How has your work evolved over time?
In the beginning my work was more clear-cut and rigid. The more I paint and explore mark-making on larger canvas I realise that it’s the looser, more physical and haphazardly made strokes and marks that really speak to me. I still apply structure in my paintings but I am pretty sure that at some point this safety net will be removed and replaced by something more freeing. Painting is in many ways a practice of allowing the unconscious within to come to the foreground.
I am committed to exploring how my visual language evolves over time and by trying and failing, my method is slowly becoming more layered but also more transparent. I like that duality.
Have you discovered / learned anything exploring your recent focus on human connection and interaction?
If this was not crystal clear before, I have certainly learnt over the past two years that spending physical time with and observing people in person is something that can never be replaced. In an area where so many of our daily interactions are online this is becoming more and more important to me. I’m over Zooms and web chats. I need to be out in the world!
Do you believe in love languages? What would yours be?
I guess there is some truth in love languages. My love language would be words of affirmation with quality time coming in as a second.
How do you build connection with others?
When I was younger, growing up in Norway, I was very shy. Nowadays I will describe myself more as an introvert/extrovert. I feel more confident seeking out places and people I want to engage with today than even just three years ago. I think this shift has coincided with realising that with painting, I have finally found where I belong.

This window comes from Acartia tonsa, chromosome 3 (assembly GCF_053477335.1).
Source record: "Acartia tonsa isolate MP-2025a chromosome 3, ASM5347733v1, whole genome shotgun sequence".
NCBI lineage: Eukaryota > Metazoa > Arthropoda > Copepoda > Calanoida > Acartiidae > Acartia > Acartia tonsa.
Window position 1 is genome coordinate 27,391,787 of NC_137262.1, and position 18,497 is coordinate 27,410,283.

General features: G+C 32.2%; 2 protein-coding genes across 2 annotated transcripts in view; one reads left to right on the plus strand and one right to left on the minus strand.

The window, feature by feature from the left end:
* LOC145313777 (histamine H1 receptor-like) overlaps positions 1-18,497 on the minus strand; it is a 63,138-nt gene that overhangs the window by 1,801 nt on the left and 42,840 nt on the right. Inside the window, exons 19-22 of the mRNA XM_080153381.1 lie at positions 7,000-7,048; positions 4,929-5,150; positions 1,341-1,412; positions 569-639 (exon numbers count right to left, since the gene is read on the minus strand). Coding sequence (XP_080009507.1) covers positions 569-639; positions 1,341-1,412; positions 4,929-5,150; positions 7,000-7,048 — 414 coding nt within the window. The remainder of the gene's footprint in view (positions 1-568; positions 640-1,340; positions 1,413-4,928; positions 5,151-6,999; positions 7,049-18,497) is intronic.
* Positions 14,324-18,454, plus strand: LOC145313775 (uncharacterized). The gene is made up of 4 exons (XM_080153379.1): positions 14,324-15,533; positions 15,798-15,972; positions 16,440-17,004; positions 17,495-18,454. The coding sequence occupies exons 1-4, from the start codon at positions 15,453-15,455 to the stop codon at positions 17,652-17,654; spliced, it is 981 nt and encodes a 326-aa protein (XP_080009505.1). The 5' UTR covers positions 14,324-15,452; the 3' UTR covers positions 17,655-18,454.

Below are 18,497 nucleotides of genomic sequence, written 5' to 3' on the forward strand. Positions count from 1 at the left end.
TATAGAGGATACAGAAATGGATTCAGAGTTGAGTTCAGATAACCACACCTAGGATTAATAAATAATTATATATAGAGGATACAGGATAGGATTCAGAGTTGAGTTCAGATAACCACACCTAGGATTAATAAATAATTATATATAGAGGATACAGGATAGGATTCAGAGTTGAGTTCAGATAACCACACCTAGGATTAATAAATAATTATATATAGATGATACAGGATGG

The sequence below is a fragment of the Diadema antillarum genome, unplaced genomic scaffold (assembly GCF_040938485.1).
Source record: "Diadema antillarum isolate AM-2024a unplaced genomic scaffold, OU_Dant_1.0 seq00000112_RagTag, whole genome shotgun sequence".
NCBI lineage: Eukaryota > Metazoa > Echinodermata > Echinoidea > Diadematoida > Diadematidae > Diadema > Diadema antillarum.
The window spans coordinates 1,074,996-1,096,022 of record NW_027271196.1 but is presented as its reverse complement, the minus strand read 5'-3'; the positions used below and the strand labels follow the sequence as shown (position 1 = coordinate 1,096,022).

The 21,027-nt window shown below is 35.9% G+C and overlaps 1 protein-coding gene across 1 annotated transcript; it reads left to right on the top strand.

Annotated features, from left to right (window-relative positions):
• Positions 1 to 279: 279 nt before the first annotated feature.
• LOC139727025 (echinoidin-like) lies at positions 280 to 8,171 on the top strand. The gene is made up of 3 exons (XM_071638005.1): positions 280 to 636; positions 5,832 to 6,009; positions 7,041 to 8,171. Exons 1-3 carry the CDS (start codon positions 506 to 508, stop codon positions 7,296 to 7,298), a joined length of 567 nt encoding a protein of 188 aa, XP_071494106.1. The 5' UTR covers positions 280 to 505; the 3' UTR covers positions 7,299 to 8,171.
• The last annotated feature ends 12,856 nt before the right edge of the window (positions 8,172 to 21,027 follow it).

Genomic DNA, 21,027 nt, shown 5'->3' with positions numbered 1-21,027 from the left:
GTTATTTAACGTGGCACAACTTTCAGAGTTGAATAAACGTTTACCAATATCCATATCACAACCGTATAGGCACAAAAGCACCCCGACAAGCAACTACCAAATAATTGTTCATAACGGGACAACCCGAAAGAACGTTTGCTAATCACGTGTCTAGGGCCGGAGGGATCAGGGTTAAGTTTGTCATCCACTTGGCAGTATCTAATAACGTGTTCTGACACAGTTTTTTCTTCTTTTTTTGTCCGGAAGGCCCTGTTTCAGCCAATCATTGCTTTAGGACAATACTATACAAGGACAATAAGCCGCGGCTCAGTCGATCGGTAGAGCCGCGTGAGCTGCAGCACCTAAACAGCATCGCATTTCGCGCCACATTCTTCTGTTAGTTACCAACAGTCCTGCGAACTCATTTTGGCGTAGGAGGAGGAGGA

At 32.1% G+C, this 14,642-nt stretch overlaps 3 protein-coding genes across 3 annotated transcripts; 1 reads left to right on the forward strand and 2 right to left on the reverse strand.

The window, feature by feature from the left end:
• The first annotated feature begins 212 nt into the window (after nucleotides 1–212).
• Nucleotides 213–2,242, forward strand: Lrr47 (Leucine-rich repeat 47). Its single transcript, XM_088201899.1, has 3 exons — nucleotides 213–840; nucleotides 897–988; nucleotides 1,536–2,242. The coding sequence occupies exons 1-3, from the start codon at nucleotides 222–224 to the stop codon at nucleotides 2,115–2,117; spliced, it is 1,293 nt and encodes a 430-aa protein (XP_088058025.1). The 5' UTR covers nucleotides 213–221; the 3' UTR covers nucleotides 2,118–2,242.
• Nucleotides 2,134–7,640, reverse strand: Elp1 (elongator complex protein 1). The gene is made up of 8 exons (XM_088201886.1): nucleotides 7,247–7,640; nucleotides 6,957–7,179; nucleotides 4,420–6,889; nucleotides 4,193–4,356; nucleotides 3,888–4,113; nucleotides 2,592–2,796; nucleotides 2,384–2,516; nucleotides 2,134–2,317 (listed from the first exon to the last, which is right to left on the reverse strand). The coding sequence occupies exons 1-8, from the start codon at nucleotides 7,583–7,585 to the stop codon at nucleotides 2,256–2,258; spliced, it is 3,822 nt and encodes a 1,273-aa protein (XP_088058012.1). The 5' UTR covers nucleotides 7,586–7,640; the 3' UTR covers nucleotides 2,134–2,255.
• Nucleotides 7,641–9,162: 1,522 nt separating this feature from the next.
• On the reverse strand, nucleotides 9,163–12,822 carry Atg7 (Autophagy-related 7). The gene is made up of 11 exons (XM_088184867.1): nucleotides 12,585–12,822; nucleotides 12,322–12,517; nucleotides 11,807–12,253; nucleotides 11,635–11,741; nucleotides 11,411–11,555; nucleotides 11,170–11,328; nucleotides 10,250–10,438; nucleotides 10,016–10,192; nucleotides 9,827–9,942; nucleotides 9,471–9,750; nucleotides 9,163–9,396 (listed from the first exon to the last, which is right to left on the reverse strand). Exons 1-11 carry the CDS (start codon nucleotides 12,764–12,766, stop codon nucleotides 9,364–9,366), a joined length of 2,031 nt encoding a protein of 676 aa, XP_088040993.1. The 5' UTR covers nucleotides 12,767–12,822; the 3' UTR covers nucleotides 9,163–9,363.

Where’s your studio, and why did you choose this neighbourhood?
My studio is in Holborn at Cockpit Arts. Here I share a building with more than ninety other makers and creatives. There aren’t may other painters at Cockpit Arts but I find that cross disciplinary interaction is still great for inspiration and interaction. It’s just really nice to know that you aren’t alone, you know?
Also, having a studio in central London is great as there in no excuse to not use the city.
Which book / film / album changed the way you think?
Book: Ninth Street woman by Mary Gabriel.
The publication of this book highlights how women have previously been written out of art history as soon as art became an industry. Nice to finally get a coherent insight into the formative years and early careers of painters like Krasner, Frankenthaler and Mitchell and to understand their true roles within the formation of the abstract expressionist movement.
Film: The Red Shoes both as a film and ballet.
The creative energy and obsessive compulsion to keep creating and suffering for your art that drives this movie is both fascinating, frightening and familiar. Loved it from the very first time I saw it.
Album: Bjork – Post. I was fifteen and very much into indie rock when this album came out, Bjork’s second. It really brought it home to me that being individual and producing a sound so new and different that it was hard to place was really where it was at. I have to mention Patti Smith and her album Horses too. Possibly the album I have listened to the most in my life. Patti rocks! I love her energy and drive and admire her longevity as both a singer songwriter, artist and writer.
Photographs by Joana Nunes.